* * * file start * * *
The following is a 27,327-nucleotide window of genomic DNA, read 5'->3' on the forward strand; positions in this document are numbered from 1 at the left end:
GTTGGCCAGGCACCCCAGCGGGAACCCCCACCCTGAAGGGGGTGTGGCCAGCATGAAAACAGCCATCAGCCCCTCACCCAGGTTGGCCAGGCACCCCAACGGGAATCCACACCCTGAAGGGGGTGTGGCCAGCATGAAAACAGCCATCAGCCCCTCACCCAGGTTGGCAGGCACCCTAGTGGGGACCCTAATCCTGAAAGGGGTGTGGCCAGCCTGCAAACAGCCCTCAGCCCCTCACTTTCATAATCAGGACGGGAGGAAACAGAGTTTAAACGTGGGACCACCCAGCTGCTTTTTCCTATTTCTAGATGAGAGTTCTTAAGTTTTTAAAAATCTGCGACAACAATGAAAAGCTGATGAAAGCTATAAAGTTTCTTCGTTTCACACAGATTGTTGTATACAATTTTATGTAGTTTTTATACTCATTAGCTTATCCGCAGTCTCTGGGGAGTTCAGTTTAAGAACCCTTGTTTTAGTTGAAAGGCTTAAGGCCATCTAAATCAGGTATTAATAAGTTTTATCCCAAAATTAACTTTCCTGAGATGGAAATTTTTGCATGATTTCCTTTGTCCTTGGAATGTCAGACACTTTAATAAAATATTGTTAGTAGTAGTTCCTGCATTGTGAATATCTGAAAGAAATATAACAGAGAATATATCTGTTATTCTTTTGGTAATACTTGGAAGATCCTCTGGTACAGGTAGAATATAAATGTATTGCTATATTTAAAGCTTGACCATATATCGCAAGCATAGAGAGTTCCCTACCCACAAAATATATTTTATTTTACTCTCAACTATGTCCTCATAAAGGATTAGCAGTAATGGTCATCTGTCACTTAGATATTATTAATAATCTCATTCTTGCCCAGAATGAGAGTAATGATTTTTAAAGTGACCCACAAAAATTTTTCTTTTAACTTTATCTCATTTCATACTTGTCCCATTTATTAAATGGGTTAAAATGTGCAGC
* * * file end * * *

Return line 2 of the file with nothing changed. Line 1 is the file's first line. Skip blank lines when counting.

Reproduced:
GTTGGCCAGGCACCCCAGCGGGAACCCCCACCCTGAAGGGGGTGTGGCCAGCATGAAAACAGCCATCAGCCCCTCACCCAGGTTGGCCAGGCACCCCAACGGGAATCCACACCCTGAAGGGGGTGTGGCCAGCATGAAAACAGCCATCAGCCCCTCACCCAGGTTGGCAGGCACCCTAGTGGGGACCCTAATCCTGAAAGGGGTGTGGCCAGCCTGCAAACAGCCCTCAGCCCCTCACTTTCATAATCAGGACGGGAGGAAACAGAGTTTAAACGTGGGACCACCCAGCTGCTTTTTCCTATTTCTAGATGAGAGTTCTTAAGTTTTTAAAAATCTGCGACAACAATGAAAAGCTGATGAAAGCTATAAAGTTTCTTCGTTTCACACAGATTGTTGTATACAATTTTATGTAGTTTTTATACTCATTAGCTTATCCGCAGTCTCTGGGGAGTTCAGTTTAAGAACCCTTGTTTTAGTTGAAAGGCTTAAGGCCATCTAAATCAGGTATTAATAAGTTTTATCCCAAAATTAACTTTCCTGAGATGGAAATTTTTGCATGATTTCCTTTGTCCTTGGAATGTCAGACACTTTAATAAAATATTGTTAGTAGTAGTTCCTGCATTGTGAATATCTGAAAGAAATATAACAGAGAATATATCTGTTATTCTTTTGGTAATACTTGGAAGATCCTCTGGTACAGGTAGAATATAAATGTATTGCTATATTTAAAGCTTGACCATATATCGCAAGCATAGAGAGTTCCCTACCCACAAAATATATTTTATTTTACTCTCAACTATGTCCTCATAAAGGATTAGCAGTAATGGTCATCTGTCACTTAGATATTATTAATAATCTCATTCTTGCCCAGAATGAGAGTAATGATTTTTAAAGTGACCCACAAAAATTTTTCTTTTAACTTTATCTCATTTCATACTTGTCCCATTTATTAAATGGGTTAAAATGTGCAGC